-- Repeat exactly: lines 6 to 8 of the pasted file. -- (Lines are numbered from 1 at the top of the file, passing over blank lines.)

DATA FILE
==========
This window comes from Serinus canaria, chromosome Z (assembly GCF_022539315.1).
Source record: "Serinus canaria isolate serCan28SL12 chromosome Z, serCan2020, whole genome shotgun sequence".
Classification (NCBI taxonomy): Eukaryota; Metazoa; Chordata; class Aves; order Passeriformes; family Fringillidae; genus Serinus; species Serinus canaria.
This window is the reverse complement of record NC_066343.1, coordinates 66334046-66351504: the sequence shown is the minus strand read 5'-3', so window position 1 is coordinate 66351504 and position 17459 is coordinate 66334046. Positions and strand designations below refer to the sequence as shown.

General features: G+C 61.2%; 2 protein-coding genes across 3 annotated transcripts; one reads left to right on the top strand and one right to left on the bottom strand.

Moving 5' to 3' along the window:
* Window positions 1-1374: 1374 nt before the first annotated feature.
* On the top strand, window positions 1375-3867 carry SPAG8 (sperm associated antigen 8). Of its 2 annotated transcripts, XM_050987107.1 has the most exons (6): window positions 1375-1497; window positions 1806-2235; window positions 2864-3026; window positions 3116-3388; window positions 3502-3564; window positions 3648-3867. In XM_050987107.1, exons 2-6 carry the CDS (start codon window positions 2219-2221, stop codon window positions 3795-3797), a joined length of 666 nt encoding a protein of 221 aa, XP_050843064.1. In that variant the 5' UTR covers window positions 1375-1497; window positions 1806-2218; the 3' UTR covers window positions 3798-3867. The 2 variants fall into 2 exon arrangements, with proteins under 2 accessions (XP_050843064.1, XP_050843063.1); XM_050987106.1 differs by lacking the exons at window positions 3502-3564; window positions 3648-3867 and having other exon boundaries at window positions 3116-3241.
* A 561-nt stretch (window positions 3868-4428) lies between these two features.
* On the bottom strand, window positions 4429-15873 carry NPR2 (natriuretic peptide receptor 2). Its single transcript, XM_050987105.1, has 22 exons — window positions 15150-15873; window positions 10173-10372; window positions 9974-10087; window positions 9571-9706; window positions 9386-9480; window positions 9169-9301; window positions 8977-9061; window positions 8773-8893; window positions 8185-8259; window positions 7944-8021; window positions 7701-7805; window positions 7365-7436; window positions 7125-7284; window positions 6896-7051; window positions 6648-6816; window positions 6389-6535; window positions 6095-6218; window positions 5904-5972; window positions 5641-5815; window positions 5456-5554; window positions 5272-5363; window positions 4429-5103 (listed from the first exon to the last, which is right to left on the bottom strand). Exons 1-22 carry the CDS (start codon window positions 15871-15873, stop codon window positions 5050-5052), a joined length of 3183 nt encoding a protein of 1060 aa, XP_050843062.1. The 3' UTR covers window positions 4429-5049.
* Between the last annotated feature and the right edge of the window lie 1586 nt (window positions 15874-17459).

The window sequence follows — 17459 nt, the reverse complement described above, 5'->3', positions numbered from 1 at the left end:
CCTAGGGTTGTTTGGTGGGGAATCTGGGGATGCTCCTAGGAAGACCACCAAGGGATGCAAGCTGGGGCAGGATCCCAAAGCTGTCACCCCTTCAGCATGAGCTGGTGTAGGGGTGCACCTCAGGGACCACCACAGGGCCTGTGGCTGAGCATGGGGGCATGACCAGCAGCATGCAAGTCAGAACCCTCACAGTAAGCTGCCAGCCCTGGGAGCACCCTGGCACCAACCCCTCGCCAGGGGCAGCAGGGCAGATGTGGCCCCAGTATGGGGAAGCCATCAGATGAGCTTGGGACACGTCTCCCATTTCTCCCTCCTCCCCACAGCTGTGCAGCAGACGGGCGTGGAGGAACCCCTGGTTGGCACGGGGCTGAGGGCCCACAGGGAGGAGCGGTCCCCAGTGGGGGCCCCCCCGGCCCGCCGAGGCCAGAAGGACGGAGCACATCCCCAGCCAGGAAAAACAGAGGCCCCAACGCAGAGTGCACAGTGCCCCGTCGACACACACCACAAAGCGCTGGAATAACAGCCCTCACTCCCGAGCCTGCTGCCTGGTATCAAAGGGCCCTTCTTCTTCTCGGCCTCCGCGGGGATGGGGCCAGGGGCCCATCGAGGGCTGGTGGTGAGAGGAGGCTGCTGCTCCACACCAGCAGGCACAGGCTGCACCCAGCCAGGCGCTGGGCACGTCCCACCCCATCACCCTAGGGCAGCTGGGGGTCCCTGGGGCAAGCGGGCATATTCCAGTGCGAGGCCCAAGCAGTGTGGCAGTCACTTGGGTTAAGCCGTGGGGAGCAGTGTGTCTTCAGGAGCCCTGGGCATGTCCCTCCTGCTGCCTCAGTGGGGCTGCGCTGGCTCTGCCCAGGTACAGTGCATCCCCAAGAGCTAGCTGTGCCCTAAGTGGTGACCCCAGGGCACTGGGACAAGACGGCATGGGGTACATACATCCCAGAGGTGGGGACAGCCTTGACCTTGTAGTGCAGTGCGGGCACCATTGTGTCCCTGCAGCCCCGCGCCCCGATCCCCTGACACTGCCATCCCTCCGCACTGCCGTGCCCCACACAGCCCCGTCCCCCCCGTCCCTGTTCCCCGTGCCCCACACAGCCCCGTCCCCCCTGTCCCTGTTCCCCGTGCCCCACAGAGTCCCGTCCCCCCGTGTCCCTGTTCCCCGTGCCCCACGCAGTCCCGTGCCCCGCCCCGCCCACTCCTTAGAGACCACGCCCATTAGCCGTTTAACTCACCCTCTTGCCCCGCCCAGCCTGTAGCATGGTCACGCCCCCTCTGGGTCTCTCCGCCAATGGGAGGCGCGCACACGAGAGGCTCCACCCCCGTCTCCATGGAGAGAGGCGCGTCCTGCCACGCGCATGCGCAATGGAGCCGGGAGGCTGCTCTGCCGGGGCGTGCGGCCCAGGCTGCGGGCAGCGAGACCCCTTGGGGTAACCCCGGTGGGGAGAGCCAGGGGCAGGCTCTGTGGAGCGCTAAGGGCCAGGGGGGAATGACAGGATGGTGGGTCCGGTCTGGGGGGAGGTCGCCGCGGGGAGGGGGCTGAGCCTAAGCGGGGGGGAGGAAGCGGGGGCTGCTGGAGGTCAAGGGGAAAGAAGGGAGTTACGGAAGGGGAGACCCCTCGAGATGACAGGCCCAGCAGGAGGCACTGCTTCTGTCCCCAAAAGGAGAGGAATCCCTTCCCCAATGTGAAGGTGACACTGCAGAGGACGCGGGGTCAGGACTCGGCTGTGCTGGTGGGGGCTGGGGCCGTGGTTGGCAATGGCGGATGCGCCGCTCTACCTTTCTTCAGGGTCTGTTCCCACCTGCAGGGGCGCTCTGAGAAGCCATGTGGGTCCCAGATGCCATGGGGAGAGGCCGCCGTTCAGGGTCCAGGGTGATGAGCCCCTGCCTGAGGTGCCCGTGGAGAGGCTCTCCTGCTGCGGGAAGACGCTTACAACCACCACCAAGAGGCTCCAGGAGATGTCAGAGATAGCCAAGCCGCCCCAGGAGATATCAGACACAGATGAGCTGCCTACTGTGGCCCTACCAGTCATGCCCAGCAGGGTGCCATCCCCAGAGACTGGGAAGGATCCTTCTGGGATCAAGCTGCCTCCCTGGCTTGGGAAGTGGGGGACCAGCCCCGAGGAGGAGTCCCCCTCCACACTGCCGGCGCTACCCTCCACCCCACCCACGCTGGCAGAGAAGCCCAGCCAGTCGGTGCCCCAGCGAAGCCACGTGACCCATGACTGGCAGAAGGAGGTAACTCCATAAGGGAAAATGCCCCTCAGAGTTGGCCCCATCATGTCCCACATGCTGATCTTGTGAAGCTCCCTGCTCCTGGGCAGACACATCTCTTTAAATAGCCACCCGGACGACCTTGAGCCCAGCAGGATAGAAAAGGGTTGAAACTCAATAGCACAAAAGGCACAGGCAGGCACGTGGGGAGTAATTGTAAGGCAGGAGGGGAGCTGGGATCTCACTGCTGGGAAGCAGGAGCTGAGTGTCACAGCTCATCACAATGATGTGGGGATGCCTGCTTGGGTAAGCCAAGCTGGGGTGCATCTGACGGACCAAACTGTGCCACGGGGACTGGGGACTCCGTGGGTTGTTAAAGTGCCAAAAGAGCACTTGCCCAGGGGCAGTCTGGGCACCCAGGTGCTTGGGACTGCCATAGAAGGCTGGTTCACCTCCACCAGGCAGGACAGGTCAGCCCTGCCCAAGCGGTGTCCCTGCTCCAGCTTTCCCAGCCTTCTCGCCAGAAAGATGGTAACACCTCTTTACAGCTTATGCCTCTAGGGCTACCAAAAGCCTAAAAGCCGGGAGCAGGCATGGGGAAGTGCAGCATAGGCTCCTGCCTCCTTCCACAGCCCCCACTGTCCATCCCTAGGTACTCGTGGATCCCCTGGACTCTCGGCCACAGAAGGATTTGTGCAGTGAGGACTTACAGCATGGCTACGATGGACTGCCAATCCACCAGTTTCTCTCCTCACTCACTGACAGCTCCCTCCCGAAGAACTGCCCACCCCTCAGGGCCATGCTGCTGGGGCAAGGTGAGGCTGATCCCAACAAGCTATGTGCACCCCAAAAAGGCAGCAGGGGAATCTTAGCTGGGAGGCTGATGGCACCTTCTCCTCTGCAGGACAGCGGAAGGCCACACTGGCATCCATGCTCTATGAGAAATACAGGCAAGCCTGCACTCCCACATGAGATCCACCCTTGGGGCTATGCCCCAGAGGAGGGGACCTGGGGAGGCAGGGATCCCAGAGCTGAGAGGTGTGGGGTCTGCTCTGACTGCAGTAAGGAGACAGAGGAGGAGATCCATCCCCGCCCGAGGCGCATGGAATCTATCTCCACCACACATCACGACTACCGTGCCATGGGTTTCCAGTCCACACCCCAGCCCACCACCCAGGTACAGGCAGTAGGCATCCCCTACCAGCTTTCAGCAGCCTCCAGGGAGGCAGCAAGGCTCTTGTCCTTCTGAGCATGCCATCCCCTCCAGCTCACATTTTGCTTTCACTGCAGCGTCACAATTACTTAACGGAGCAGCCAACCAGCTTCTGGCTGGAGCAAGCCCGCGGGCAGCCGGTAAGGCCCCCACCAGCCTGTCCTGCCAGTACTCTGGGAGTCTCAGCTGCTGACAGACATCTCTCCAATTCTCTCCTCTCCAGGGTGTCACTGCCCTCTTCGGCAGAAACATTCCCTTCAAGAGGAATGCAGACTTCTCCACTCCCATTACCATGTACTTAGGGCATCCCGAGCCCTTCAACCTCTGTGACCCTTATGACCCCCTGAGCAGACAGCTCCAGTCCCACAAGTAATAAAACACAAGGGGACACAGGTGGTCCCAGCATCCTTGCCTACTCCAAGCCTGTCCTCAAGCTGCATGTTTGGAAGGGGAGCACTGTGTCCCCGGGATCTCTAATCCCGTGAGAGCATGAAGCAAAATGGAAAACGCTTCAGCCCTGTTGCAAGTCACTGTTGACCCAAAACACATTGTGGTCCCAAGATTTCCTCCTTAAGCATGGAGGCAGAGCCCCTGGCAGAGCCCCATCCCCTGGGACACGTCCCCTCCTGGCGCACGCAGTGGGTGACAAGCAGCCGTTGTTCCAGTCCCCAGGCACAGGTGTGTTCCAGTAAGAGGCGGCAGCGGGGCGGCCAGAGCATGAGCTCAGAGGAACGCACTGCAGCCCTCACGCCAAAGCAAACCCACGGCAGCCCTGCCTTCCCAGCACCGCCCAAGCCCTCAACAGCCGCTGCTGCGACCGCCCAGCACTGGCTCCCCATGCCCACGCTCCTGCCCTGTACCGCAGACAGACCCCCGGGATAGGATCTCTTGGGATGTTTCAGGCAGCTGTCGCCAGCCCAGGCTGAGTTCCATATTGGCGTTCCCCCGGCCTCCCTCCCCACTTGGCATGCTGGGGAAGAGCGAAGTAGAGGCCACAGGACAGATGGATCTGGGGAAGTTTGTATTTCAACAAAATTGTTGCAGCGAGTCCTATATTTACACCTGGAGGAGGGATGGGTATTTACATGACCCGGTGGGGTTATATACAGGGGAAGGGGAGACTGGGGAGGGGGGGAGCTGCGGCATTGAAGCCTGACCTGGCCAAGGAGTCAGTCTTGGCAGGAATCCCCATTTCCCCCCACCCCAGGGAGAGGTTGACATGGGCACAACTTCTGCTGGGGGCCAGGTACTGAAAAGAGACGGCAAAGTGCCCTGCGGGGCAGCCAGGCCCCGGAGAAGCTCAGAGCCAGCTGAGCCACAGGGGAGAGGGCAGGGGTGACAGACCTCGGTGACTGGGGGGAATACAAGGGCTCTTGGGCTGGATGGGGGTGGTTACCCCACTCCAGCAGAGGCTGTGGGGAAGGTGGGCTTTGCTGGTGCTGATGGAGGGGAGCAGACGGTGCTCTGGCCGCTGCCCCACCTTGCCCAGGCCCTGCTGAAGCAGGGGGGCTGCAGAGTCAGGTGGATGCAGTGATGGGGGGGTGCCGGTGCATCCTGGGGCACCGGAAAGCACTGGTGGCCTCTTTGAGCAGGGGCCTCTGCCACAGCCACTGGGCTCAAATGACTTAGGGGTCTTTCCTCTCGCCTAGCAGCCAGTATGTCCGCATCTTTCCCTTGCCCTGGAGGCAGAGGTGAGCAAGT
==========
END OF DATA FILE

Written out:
Moving 5' to 3' along the window:
* Window positions 1-1374: 1374 nt before the first annotated feature.
* On the top strand, window positions 1375-3867 carry SPAG8 (sperm associated antigen 8). Of its 2 annotated transcripts, XM_050987107.1 has the most exons (6): window positions 1375-1497; window positions 1806-2235; window positions 2864-3026; window positions 3116-3388; window positions 3502-3564; window positions 3648-3867. In XM_050987107.1, exons 2-6 carry the CDS (start codon window positions 2219-2221, stop codon window positions 3795-3797), a joined length of 666 nt encoding a protein of 221 aa, XP_050843064.1. In that variant the 5' UTR covers window positions 1375-1497; window positions 1806-2218; the 3' UTR covers window positions 3798-3867. The 2 variants fall into 2 exon arrangements, with proteins under 2 accessions (XP_050843064.1, XP_050843063.1); XM_050987106.1 differs by lacking the exons at window positions 3502-3564; window positions 3648-3867 and having other exon boundaries at window positions 3116-3241.